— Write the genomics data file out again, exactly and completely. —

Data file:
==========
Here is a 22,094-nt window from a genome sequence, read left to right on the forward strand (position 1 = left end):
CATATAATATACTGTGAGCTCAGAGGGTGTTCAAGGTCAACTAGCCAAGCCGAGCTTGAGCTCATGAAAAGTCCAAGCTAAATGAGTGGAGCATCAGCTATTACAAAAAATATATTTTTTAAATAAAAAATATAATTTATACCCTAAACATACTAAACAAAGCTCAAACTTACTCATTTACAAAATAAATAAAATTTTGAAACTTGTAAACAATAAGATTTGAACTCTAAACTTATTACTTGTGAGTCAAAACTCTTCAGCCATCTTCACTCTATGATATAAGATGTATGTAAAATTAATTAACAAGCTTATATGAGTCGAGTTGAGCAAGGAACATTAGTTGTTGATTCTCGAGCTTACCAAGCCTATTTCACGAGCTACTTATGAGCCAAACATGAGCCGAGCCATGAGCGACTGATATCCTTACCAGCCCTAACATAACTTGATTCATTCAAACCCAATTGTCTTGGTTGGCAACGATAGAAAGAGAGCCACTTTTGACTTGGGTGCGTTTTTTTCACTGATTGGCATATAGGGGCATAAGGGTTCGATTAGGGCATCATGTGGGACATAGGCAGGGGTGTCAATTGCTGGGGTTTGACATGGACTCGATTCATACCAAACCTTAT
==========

Here is a 22,094-nt window from a genome sequence, read left to right on the forward strand (position 1 = left end):
CATATAATATACTGTGAGCTCAGAGGGTGTTCAAGGTCAACTAGCCAAGCCGAGCTTGAGCTCATGAAAAGTCCAAGCTAAATGAGTGGAGCATCAGCTATTACAAAAAATATATTTTTTAAATAAAAAATATAATTTATACCCTAAACATACTAAACAAAGCTCAAACTTACTCATTTACAAAATAAATAAAATTTTGAAACTTGTAAACAATAAGATTTGAACTCTAAACTTATTACTTGTGAGTCAAAACTCTTCAGCCATCTTCACTCTATGATATAAGATGTATGTAAAATTAATTAACAAGCTTATATGAGTCGAGTTGAGCAAGGAACATTAGTTGTTGATTCTCGAGCTTACCAAGCCTATTTCACGAGCTACTTATGAGCCAAACATGAGCCGAGCCATGAGCGACTGATATCCTTACCAGCCCTAACATAACTTGATTCATTCAAACCCAATTGTCTTGGTTGGCAACGATAGAAAGAGAGCCACTTTTGACTTGGGTGCGTTTTTTTCACTGATTGGCATATAGGGGCATAAGGGTTCGATTAGGGCATCATGTGGGACATAGGCAGGGGTGTCAATTGCTGGGGTTTGACATGGACTCGATTCATACCAAACCTTAT